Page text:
Watching a rebroadcast of Women of Grace, the guest, Mary Jo Anderson, in discussing Common Core said they will no longer be teaching cursive writing (everything is digitized). So, if you can’t write cursive you can’t read cursive and will have no way to tell if original documents have been copied accurately. Scary thought!

    • That’s the problem. Schools do not teach ethical behavior, they teach tolerance of perversion, freedom of choice, anything goes, do it if it feels good,. Is that what your children should be saturated with every day? With Common Core, it is Planned Parenthood writing the script for your children to be sexually active as early as possible, to solve problem pregnancies with no fault abortion and to reject moral teachings of parents as being old people’s rules.

  • cher

    Isn’t education suppose to teach our children the basic needs to survive in the world? I don’t think we need to add more or take away from that basic principle, we haven’t evolved so much that we need to change anything within the structure of teaching. As I see it…education has been lagging in it’s standards for some time now, test results and statistics show a drop in knowledge over the pass fifty years. I don’t think children need anything that confuses them or is made more difficult but, I do wish children went to school even when the snows up to their behinds…those days taught me perseverance~

    “Success is not final, failure is not fatal: it is the courage to continue that

    counts.” Winston Churchill

  • Jenn

    THIS IS EXACTLY WHY HOME SCHOOLING ROCKS!!!

  • albertbryson

    Thank you for your position on the common core. Catholic schools should be teaching better than what common core is. Common core teaches to lowest denominator. Catholic school education which I am product of in late 50th and 60ths was demanding and hard. Then, Catholic schools used textbooks published by Catholic publishers. Now, they get textbooks supplied by the government. I would encourage our Catholic schools to stop using the textbooks they get from the state and get some Catholic publishers in business doing textbooks for our Catholic schools which would be better than textbooks being produced now.

  • Tyler Tracey

    The principles of the common core are an attempt to create an equitable education for students across the country. The hope is that a student from Maine will get an education similar to the student from Idaho or California. The standards are not bad, they are benchmarks and hold teachers accountable in their classrooms. I’m a conservative and the standards movement was started by conservatives and implemented firstly by conservatives under the Bush administration. The reason common core was created by the National Governors Association was to address the failure of the No Child Left Behind Act which deteriorated under a privatized testing culture. It is an attempt to remedy that. This article is unfair in its treatment of the common core simply because it does not address the common core itself. It only addresses people’s fears and does not examine any of the standards. What is so awful about

    CCSS.ELA-LITERACY.RL.9-10.1Cite strong and thorough textual evidence to support analysis of what the text says explicitly as well as inferences drawn from the text.

    I had my student read parts of the Odyssey and we went through the personification of virtue and vice in the characters, such as Odysseus’ cunning and wisdom. Is that really “soulless?”

    I tend to think that many would find the book list in Appendix B of the common core very refreshing:

    http://www.corestandards.org/assets/Appendix_B.pdf

    Keep in mind that these are exemplars so the teacher is not bound to these books, they are suggestions as examples for content and complexity!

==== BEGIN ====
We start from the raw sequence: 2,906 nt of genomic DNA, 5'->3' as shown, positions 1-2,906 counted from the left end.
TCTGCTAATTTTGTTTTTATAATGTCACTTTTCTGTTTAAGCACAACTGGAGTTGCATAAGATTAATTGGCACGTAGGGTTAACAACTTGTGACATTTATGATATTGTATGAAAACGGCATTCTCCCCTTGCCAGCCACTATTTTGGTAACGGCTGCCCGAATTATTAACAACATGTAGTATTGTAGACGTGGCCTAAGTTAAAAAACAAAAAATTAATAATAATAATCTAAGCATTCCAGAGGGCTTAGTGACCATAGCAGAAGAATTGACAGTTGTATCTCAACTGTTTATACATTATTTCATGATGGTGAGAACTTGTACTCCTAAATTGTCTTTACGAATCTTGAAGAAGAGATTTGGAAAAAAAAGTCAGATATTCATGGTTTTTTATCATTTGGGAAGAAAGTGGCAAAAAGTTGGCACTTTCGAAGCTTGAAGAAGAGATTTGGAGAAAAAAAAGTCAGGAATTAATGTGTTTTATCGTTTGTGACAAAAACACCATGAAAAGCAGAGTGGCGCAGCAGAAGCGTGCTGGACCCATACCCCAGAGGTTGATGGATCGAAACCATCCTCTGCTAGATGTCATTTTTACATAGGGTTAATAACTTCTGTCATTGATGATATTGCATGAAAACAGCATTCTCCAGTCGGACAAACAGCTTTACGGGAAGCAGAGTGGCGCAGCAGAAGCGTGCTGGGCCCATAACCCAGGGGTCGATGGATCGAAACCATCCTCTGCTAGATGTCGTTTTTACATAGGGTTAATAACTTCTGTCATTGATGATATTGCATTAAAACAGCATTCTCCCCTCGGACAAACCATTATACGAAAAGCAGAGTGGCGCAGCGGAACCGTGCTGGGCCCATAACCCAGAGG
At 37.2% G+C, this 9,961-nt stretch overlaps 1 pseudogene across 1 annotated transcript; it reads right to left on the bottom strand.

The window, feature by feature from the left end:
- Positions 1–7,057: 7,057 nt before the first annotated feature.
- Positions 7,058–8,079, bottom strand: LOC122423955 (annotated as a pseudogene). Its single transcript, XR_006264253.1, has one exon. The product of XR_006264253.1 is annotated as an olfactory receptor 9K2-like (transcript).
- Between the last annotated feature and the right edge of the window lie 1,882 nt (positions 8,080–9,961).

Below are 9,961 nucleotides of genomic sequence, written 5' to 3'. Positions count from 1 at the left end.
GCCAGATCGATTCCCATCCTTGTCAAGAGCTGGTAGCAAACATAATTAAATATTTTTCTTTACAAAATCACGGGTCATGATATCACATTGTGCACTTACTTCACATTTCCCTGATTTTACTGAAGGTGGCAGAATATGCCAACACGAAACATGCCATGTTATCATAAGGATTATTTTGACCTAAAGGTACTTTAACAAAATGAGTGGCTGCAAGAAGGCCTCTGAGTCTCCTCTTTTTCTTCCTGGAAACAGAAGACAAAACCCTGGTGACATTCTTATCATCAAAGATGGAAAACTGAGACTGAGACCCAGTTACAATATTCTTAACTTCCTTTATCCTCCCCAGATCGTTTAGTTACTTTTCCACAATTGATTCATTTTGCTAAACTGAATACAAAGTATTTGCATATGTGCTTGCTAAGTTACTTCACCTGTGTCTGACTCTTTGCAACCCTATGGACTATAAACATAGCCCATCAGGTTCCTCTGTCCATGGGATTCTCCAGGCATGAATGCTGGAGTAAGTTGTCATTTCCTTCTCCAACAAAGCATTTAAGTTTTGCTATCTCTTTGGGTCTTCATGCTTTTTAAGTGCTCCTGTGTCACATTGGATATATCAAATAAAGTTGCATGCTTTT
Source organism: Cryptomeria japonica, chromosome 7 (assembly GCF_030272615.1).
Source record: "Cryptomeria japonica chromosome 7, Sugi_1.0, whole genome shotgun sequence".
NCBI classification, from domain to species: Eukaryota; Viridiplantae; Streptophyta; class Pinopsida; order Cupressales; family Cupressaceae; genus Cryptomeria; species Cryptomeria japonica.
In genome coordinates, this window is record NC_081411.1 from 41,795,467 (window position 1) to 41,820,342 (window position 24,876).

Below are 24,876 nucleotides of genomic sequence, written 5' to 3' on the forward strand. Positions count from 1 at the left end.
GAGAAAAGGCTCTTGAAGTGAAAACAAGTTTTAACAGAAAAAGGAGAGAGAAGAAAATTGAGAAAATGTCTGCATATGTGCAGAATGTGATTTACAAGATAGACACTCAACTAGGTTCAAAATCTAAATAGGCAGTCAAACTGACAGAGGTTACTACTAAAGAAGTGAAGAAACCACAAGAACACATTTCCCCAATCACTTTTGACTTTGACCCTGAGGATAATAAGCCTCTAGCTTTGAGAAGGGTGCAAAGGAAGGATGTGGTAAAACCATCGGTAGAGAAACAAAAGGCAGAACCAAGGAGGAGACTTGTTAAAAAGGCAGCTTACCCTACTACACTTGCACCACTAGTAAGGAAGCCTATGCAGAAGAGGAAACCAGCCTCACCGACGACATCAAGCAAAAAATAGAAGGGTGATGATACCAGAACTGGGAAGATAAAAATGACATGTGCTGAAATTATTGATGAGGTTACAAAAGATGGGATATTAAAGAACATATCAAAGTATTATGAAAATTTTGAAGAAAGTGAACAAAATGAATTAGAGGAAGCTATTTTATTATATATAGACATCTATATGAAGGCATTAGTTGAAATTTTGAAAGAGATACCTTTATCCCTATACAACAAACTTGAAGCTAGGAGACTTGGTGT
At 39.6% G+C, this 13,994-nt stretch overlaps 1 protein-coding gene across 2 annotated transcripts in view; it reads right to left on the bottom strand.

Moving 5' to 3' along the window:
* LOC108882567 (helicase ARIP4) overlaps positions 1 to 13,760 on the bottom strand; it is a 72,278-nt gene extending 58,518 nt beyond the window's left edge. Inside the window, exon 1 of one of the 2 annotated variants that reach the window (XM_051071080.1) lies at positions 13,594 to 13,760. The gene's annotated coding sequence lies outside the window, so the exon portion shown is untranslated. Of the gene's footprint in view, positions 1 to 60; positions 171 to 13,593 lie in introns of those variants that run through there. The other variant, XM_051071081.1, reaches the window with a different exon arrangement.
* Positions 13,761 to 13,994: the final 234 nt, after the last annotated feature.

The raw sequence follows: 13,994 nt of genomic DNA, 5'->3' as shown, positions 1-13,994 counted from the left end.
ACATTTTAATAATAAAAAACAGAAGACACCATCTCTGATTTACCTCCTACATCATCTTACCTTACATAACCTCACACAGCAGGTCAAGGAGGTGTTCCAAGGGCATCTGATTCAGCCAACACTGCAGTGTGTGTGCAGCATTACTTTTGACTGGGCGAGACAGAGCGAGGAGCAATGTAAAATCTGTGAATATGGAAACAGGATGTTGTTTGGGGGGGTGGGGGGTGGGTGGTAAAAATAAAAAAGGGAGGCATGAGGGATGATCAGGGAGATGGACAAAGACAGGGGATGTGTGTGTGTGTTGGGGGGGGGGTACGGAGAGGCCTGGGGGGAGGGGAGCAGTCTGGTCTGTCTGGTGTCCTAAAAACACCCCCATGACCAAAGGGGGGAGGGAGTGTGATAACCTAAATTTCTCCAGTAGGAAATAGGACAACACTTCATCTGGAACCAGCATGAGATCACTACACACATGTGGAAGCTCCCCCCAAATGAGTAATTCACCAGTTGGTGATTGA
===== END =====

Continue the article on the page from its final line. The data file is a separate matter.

You could create a liberal arts program out of the common core standards if you wanted to, that is what I have been doing with my students. I have found that I have quite a bit of freedom in my curriculum design and that the standards are easy to meet when the curriculum is designed well. I find that most people don’t have a problem with the common core, but with how many states have attempted to implement it. States and school systems end up buying programs that are “common core certified” This means that the program has been designed to meet the all the standards, but that doesn’t mean it is a good program. And these programs are what most people are finding a problem with, not the common core itself. If you have a problem with these programs then get on school councils and address these issues and advocate for your students.

    As for education not supposed to be career and work oriented, I agree. Education, as such, is ordered to the formation of the whole person which takes place most properly in the family. Education is more than just going to school. Learning is the disposition of the mind which flourishes within the virtuous person. But education for college preparation and a career is also essential in the life of students, especially from the perspective of vocation. If students do not participate in the life of the mind with their peers they may not gain access to educational assets, like guidance counselors, scholarships, internships, and professional relationships, then they will be opening themselves up to economic vulnerability down the road when they are ready to get married or enter religious life.

    For those of you who are frustrated with education please get involved with your student’s academic life. Statistically, the more parents are involved the higher success rate their students will have. Be thoughtful about your involvement, however. Just because you know what is best for your child, does not mean you know how to teach math, science, or history better than a trained educator. Discuss the curriculum and understand what is being taught. Also, read the standards. They are out there for you to read and you have a right to know what is being taught to your students. But also remember that students come across different ideas that you may not agree with. Prepare your child for these interactions and give them the tools necessary to state their opinion thoughtfully and convincingly and that it is ok if people disagree with them and vica versa.

  • GabiZ

    To joys of totalitaristic though – forced, public education. If the governments would have none power over childrenthere would be no problem at all. The only way to solve this, is a privatisation of educational services.

  • Sister Mary Grace

    I agree that the Common Core is rotten to the core, but I didn’t find this article particularly convincing. Can you give some specific examples of the Common Core curriculum including immoral content?